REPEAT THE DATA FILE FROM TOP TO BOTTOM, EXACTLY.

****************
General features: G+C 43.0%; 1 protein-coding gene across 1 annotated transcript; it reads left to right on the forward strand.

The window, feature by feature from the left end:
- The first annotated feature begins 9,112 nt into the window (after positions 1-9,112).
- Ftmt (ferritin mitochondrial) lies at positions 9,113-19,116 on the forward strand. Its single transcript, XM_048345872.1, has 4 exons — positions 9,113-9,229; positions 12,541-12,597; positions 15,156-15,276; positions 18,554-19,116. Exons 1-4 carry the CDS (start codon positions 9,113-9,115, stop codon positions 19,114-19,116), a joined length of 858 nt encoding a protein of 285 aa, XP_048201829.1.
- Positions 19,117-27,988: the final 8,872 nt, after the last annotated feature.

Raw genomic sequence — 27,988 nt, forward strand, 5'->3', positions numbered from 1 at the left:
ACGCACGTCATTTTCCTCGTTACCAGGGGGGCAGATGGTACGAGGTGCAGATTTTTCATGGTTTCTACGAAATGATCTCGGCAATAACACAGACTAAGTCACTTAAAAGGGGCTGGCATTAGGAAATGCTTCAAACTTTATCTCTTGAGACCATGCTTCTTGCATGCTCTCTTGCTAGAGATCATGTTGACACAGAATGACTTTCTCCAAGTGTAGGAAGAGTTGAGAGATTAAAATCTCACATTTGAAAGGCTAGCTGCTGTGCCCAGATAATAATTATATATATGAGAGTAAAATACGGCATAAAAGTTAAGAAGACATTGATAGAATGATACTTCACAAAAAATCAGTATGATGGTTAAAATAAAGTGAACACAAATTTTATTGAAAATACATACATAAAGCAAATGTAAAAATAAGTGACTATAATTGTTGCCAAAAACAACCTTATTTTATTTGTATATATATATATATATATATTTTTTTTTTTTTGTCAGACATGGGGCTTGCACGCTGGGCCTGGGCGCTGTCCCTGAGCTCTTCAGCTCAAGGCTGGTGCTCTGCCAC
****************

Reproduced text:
General features: G+C 43.0%; 1 protein-coding gene across 1 annotated transcript; it reads left to right on the forward strand.

The window, feature by feature from the left end:
- The first annotated feature begins 9,112 nt into the window (after positions 1-9,112).
- Ftmt (ferritin mitochondrial) lies at positions 9,113-19,116 on the forward strand. Its single transcript, XM_048345872.1, has 4 exons — positions 9,113-9,229; positions 12,541-12,597; positions 15,156-15,276; positions 18,554-19,116. Exons 1-4 carry the CDS (start codon positions 9,113-9,115, stop codon positions 19,114-19,116), a joined length of 858 nt encoding a protein of 285 aa, XP_048201829.1.
- Positions 19,117-27,988: the final 8,872 nt, after the last annotated feature.

Raw genomic sequence — 27,988 nt, forward strand, 5'->3', positions numbered from 1 at the left:
ACGCACGTCATTTTCCTCGTTACCAGGGGGGCAGATGGTACGAGGTGCAGATTTTTCATGGTTTCTACGAAATGATCTCGGCAATAACACAGACTAAGTCACTTAAAAGGGGCTGGCATTAGGAAATGCTTCAAACTTTATCTCTTGAGACCATGCTTCTTGCATGCTCTCTTGCTAGAGATCATGTTGACACAGAATGACTTTCTCCAAGTGTAGGAAGAGTTGAGAGATTAAAATCTCACATTTGAAAGGCTAGCTGCTGTGCCCAGATAATAATTATATATATGAGAGTAAAATACGGCATAAAAGTTAAGAAGACATTGATAGAATGATACTTCACAAAAAATCAGTATGATGGTTAAAATAAAGTGAACACAAATTTTATTGAAAATACATACATAAAGCAAATGTAAAAATAAGTGACTATAATTGTTGCCAAAAACAACCTTATTTTATTTGTATATATATATATATATATATTTTTTTTTTTTTGTCAGACATGGGGCTTGCACGCTGGGCCTGGGCGCTGTCCCTGAGCTCTTCAGCTCAAGGCTGGTGCTCTGCCAC